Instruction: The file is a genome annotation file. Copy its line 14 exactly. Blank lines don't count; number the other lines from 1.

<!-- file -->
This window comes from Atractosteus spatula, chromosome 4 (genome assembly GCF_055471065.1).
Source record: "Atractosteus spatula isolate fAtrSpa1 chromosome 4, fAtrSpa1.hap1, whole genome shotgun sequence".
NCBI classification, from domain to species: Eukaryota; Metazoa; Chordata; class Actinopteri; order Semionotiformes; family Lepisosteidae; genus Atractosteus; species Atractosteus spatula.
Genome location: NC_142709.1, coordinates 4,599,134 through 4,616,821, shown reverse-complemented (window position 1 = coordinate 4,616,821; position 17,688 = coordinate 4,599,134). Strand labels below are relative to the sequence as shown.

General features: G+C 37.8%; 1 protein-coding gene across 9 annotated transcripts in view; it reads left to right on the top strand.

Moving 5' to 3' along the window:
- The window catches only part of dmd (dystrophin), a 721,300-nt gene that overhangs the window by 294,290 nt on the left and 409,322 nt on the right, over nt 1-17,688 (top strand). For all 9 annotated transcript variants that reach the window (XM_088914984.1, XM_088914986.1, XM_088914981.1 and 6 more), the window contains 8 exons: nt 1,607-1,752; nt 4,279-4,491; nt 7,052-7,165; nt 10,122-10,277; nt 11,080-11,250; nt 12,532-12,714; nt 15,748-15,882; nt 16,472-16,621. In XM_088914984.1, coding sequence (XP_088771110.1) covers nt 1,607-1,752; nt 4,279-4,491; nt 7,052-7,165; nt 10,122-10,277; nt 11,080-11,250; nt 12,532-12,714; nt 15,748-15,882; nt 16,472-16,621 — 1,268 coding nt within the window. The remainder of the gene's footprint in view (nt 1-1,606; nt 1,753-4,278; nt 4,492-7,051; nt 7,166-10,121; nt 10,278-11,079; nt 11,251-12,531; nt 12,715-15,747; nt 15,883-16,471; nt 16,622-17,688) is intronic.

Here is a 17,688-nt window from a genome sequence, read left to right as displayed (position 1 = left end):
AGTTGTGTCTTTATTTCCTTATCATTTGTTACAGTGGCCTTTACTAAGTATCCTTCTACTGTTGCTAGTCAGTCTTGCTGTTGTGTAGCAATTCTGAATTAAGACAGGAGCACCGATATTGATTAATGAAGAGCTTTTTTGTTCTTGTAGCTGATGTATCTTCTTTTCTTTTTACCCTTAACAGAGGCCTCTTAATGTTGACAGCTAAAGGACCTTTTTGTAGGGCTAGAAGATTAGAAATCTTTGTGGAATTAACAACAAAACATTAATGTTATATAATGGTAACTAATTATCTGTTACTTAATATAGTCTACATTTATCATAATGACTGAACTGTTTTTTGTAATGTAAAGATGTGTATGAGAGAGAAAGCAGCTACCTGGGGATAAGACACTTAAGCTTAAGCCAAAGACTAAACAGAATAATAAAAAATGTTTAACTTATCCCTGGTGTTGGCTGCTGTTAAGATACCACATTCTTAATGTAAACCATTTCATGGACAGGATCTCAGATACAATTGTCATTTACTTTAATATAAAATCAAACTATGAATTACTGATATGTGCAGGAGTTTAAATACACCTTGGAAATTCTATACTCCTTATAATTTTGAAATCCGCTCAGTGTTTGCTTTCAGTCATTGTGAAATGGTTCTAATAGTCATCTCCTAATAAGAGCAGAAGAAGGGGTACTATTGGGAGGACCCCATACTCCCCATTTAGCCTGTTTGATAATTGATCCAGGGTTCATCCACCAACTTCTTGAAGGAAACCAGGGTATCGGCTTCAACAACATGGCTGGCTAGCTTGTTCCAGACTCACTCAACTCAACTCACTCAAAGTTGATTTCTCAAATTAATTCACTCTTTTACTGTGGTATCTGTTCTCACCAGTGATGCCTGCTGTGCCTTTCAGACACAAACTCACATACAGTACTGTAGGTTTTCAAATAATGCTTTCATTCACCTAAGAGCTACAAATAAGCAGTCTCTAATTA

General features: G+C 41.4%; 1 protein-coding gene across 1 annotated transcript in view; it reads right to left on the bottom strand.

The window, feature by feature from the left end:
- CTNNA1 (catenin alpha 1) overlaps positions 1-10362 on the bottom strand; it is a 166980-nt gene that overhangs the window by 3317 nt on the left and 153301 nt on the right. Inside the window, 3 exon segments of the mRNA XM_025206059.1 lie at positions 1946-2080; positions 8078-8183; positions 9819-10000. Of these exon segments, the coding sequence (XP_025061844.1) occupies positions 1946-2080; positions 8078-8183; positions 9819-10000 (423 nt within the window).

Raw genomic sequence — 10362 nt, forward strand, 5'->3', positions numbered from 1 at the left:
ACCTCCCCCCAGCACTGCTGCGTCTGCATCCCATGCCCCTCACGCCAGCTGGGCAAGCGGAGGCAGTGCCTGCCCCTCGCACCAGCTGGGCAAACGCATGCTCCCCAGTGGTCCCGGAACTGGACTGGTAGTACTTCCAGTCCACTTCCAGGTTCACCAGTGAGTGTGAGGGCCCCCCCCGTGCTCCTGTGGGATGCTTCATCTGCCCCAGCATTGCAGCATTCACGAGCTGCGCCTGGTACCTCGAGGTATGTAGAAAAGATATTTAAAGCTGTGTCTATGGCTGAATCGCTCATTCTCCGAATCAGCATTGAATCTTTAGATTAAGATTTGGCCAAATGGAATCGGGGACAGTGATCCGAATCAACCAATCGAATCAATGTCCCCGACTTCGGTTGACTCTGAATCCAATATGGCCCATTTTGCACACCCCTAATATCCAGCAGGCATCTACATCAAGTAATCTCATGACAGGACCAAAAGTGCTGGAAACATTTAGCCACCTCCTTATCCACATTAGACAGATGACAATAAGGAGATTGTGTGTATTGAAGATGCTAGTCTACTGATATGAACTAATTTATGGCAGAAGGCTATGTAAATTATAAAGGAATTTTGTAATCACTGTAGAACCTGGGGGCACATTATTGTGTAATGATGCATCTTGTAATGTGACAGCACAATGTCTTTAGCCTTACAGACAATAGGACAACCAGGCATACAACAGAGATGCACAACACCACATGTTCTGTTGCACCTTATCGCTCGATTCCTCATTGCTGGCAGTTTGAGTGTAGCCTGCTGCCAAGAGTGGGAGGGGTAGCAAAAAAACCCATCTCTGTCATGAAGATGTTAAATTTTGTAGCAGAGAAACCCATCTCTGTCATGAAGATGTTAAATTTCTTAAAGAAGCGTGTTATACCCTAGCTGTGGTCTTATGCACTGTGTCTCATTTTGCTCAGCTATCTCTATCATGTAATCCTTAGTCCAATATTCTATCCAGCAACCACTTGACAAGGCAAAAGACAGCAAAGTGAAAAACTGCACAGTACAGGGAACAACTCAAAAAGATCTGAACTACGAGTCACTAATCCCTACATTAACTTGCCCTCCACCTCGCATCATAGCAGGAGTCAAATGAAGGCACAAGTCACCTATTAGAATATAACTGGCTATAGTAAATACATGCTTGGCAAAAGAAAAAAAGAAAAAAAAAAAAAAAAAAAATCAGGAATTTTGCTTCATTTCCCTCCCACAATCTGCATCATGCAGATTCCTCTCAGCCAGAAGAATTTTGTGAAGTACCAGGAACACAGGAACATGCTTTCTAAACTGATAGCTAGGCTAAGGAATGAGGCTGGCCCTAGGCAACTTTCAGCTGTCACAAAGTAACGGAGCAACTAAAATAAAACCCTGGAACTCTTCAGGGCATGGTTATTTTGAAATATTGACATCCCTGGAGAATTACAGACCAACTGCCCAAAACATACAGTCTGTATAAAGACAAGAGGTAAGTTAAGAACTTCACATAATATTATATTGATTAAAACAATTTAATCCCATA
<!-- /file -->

ACCTCCCCCCAGCACTGCTGCGTCTGCATCCCATGCCCCTCACGCCAGCTGGGCAAGCGGAGGCAGTGCCTGCCCCTCGCACCAGCTGGGCAAACGCATGCTCCCCAGTGGTCCCGGAACTGGACTGGTAGTACTTCCAGTCCACTTCCAGGTTCACCAGTGAGTGTGAGGGCCCCCCCCGTGCTCCTGTGGGATGCTTCATCTGCCCCAGCATTGCAGCATTCACGAGCTGCGCCTGGTACCTCGAGGTATGTAGAAAAGATATTTAAAGCTGTGTCTATGGCTGAATCGCTCATTCTCCGAATCAGCATTGAATCTTTAGATTAAGATTTGGCCAAATGGAATCGGGGACAGTGATCCGAATCAACCAATCGAATCAATGTCCCCGACTTCGGTTGACTCTGAATCCAATATGGCCCATTTTGCACACCCCTAATATCCAGCAGGCATCTACATCAAGTAATCTCATGACAGGACCAAAAGTGCTGGAAACATTTAGCCACCTCCTTATCCACATTAGACAGATGACAATAAGGAGATTGTGTGTATTGAAGATGCTAGTCTACTGATATGAACTAATTTATGGCAGAAGGCTATGTAAATTATAAAGGAATTTTGTAATCACTGTAGAACCTGGGGGCACATTATTGTGTAATGATGCATCTTGTAATGTGACAGCACAATGTCTTTAGCCTTACAGACAATAGGACAACCAGGCATACAACAGAGATGCACAACACCACATGTTCTGTTGCACCTTATCGCTCGATTCCTCATTGCTGGCAGTTTGAGTGTAGCCTGCTGCCAAGAGTGGGAGGGGTAGCAAAAAAACCCATCTCTGTCATGAAGATGTTAAATTTTGTAGCAGAGAAACCCATCTCTGTCATGAAGATGTTAAATTTCTTAAAGAAGCGTGTTATACCCTAGCTGTGGTCTTATGCACTGTGTCTCATTTTGCTCAGCTATCTCTATCATGTAATCCTTAGTCCAATATTCTATCCAGCAACCACTTGACAAGGCAAAAGACAGCAAAGTGAAAAACTGCACAGTACAGGGAACAACTCAAAAAGATCTGAACTACGAGTCACTAATCCCTACATTAACTTGCCCTCCACCTCGCATCATAGCAGGAGTCAAATGAAGGCACAAGTCACCTATTAGAATATAACTGGCTATAGTAAATACATGCTTGGCAAAAGAAAAAAAGAAAAAAAAAAAAAAAAAAAATCAGGAATTTTGCTTCATTTCCCTCCCACAATCTGCATCATGCAGATTCCTCTCAGCCAGAAGAATTTTGTGAAGTACCAGGAACACAGGAACATGCTTTCTAAACTGATAGCTAGGCTAAGGAATGAGGCTGGCCCTAGGCAACTTTCAGCTGTCACAAAGTAACGGAGCAACTAAAATAAAACCCTGGAACTCTTCAGGGCATGGTTATTTTGAAATATTGACATCCCTGGAGAATTACAGACCAACTGCCCAAAACATACAGTCTGTATAAAGACAAGAGGTAAGTTAAGAACTTCACATAATATTATATTGATTAAAACAATTTAATCCCATA